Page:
Between 1860 and 1940, Anglican missionaries were very active in northern British Columbia, the Yukon, and the Northwest Territories. To date, however, histories of this mission work have focused primarily on men, while the activities of women -- either as missionary wives or as missionaries in their own right -- have been seen as peripheral at best, if not completely overlooked. Based on diaries, letters, and mission correspondence, Women and the White Man's God is the first comprehensive examination of women's roles in northern domestic missions. Myra Rutherdale carefully scrutinizes the status of women within the Anglican Church, gender relations in the mission field, and encounters between Aboriginals and missionaries. Arguing that the mission encounter challenged colonial hierarchies, Rutherdale expands our understanding of colonization at the intersection of gender, race, and religion.This book is a critical addition to scholarship in women's, Canadian, Native, and religious studies, and contributes to the growing Canadian and international literature on post-colonialism and gender.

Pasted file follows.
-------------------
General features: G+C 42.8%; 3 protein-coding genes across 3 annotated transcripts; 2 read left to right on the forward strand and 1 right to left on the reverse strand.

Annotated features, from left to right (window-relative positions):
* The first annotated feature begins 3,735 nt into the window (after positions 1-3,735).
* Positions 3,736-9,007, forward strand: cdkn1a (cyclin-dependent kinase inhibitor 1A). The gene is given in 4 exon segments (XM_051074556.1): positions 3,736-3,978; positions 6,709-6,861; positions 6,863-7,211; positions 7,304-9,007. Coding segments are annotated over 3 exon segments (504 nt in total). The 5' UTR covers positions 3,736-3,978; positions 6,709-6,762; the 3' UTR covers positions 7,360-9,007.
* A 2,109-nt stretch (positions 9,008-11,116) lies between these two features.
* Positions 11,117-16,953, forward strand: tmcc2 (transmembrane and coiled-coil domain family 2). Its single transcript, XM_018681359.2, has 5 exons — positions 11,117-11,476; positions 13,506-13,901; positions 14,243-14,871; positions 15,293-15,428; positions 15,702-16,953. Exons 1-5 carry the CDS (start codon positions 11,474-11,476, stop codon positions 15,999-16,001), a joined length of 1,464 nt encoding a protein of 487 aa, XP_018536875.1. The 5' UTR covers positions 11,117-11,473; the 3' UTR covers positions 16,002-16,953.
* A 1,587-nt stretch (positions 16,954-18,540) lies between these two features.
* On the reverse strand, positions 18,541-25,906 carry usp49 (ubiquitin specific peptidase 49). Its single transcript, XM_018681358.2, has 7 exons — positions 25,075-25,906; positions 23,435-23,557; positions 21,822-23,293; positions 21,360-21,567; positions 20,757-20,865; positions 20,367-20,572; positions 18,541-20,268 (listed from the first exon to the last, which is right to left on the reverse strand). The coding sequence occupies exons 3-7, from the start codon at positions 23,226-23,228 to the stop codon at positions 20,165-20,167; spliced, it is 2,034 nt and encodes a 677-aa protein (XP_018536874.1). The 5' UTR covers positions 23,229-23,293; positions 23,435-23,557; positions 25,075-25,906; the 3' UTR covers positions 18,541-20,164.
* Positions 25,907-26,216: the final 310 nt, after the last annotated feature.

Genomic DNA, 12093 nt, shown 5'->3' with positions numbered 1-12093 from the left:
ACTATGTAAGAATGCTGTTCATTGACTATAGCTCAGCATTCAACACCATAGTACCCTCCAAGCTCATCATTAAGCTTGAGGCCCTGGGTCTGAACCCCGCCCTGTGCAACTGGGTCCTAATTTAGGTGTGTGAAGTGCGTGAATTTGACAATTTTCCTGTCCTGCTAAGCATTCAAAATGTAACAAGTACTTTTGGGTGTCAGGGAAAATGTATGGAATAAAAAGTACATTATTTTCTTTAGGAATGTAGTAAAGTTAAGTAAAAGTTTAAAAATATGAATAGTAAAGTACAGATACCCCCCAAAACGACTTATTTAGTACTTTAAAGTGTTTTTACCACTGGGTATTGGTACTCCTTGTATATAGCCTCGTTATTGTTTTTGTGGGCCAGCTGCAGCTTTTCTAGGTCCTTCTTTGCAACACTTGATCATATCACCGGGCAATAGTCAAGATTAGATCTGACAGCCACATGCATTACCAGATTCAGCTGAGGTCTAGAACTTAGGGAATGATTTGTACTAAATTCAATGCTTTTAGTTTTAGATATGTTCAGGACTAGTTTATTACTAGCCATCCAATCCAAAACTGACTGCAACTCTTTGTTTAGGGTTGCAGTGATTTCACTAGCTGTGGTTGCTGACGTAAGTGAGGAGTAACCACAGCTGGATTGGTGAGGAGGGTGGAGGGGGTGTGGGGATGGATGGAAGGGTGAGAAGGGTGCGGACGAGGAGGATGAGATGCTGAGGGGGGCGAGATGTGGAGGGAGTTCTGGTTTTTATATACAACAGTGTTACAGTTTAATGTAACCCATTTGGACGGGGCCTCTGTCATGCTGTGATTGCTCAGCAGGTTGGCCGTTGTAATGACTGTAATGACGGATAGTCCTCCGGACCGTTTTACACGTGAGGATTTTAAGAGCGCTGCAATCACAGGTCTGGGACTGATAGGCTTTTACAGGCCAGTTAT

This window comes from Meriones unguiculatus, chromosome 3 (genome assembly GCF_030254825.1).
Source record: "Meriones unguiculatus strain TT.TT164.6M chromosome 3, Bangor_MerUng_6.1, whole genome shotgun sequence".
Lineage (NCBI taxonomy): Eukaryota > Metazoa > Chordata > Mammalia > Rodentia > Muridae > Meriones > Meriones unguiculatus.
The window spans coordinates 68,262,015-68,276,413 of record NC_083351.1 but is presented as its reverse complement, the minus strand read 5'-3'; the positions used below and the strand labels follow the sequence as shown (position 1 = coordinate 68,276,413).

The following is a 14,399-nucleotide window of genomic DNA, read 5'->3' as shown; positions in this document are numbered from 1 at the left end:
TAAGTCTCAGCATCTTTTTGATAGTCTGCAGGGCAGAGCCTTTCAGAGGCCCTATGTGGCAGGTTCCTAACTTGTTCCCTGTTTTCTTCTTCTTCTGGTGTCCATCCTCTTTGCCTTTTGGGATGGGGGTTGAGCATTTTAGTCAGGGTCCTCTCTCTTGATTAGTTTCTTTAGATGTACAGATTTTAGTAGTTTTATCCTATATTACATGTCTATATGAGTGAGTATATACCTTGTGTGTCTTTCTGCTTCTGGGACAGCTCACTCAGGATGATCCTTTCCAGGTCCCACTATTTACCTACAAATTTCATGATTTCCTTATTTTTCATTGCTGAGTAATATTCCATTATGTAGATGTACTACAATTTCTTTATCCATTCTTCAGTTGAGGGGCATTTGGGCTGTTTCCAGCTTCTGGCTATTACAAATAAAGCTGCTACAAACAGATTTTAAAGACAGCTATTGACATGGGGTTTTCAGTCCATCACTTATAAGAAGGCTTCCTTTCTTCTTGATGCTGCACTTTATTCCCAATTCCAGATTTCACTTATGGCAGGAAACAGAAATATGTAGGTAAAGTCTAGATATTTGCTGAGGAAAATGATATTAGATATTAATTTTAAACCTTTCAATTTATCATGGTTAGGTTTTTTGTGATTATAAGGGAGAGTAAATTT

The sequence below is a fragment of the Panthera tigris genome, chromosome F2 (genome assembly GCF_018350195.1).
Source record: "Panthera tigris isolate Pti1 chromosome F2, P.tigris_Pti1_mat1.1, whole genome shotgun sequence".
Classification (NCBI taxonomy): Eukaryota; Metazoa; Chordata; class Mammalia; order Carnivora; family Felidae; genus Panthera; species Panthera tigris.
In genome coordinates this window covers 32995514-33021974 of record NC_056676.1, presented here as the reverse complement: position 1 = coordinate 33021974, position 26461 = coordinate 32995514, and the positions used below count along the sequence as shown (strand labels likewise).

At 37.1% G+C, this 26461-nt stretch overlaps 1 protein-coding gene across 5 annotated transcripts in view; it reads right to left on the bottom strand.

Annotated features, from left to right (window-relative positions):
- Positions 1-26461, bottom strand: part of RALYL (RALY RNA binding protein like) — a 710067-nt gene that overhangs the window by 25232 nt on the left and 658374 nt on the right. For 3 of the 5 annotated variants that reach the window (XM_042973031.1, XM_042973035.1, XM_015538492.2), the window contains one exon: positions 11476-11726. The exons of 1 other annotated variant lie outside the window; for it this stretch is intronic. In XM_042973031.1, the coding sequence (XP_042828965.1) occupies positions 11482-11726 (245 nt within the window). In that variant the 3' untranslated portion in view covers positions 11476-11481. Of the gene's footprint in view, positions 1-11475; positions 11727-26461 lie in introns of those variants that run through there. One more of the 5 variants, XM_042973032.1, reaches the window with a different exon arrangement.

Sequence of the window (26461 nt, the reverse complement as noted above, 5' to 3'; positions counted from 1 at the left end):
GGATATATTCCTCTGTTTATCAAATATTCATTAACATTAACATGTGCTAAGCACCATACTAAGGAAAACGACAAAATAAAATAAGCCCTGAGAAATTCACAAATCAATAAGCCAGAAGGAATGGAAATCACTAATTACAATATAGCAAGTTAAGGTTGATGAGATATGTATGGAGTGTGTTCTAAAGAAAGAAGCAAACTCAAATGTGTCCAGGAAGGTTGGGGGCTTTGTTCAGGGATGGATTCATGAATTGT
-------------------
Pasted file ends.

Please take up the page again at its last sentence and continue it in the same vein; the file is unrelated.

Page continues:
Myra Rutherdale completed her PhD at York University and teaches Women's Studies and History at Simon Fraser University and at the University of British Columbia.
Illustrations Acknowledgments Introduction 1 Breaking Down the Barriers: Gender and the Anglican Church at Home 2 Perceptions and Interpretations of the "Other" 3 "I Wish the Men Were Half as Good": Gender Relations in the Mission Field 4 "Oh, To Be in England": Making a Home Away from Home 5 Motherhood and Morality 6 Contesting Control while Encouraging Zeal Conclusion Notes Bibliography Index